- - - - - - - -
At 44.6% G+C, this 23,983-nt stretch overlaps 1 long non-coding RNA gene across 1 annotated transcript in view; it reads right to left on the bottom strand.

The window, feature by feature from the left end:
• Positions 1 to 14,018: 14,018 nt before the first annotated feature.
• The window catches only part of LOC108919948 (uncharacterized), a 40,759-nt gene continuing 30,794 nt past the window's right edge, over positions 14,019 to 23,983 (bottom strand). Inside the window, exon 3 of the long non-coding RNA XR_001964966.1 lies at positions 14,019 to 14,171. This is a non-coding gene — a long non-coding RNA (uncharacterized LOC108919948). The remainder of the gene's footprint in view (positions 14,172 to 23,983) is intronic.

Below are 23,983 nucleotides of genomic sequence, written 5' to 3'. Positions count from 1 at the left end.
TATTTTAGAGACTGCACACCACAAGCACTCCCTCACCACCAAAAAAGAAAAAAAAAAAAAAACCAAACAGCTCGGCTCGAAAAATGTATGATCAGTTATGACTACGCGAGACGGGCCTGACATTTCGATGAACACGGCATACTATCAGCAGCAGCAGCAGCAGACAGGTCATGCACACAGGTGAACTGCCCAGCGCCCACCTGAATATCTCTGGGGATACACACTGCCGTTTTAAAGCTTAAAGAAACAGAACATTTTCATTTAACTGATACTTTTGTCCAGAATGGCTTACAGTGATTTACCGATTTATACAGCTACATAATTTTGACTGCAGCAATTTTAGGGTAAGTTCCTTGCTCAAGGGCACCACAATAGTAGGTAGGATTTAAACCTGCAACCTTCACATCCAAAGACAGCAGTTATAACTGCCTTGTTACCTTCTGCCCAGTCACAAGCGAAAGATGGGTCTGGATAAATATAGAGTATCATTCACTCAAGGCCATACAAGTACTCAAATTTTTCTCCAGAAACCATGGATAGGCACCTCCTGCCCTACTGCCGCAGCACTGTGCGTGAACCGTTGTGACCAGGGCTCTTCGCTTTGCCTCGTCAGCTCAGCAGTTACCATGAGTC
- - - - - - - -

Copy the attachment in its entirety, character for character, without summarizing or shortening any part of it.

At 44.6% G+C, this 23,983-nt stretch overlaps 1 long non-coding RNA gene across 1 annotated transcript in view; it reads right to left on the bottom strand.

The window, feature by feature from the left end:
• Positions 1 to 14,018: 14,018 nt before the first annotated feature.
• The window catches only part of LOC108919948 (uncharacterized), a 40,759-nt gene continuing 30,794 nt past the window's right edge, over positions 14,019 to 23,983 (bottom strand). Inside the window, exon 3 of the long non-coding RNA XR_001964966.1 lies at positions 14,019 to 14,171. This is a non-coding gene — a long non-coding RNA (uncharacterized LOC108919948). The remainder of the gene's footprint in view (positions 14,172 to 23,983) is intronic.

Below are 23,983 nucleotides of genomic sequence, written 5' to 3'. Positions count from 1 at the left end.
TATTTTAGAGACTGCACACCACAAGCACTCCCTCACCACCAAAAAAGAAAAAAAAAAAAAAACCAAACAGCTCGGCTCGAAAAATGTATGATCAGTTATGACTACGCGAGACGGGCCTGACATTTCGATGAACACGGCATACTATCAGCAGCAGCAGCAGCAGACAGGTCATGCACACAGGTGAACTGCCCAGCGCCCACCTGAATATCTCTGGGGATACACACTGCCGTTTTAAAGCTTAAAGAAACAGAACATTTTCATTTAACTGATACTTTTGTCCAGAATGGCTTACAGTGATTTACCGATTTATACAGCTACATAATTTTGACTGCAGCAATTTTAGGGTAAGTTCCTTGCTCAAGGGCACCACAATAGTAGGTAGGATTTAAACCTGCAACCTTCACATCCAAAGACAGCAGTTATAACTGCCTTGTTACCTTCTGCCCAGTCACAAGCGAAAGATGGGTCTGGATAAATATAGAGTATCATTCACTCAAGGCCATACAAGTACTCAAATTTTTCTCCAGAAACCATGGATAGGCACCTCCTGCCCTACTGCCGCAGCACTGTGCGTGAACCGTTGTGACCAGGGCTCTTCGCTTTGCCTCGTCAGCTCAGCAGTTACCATGAGTC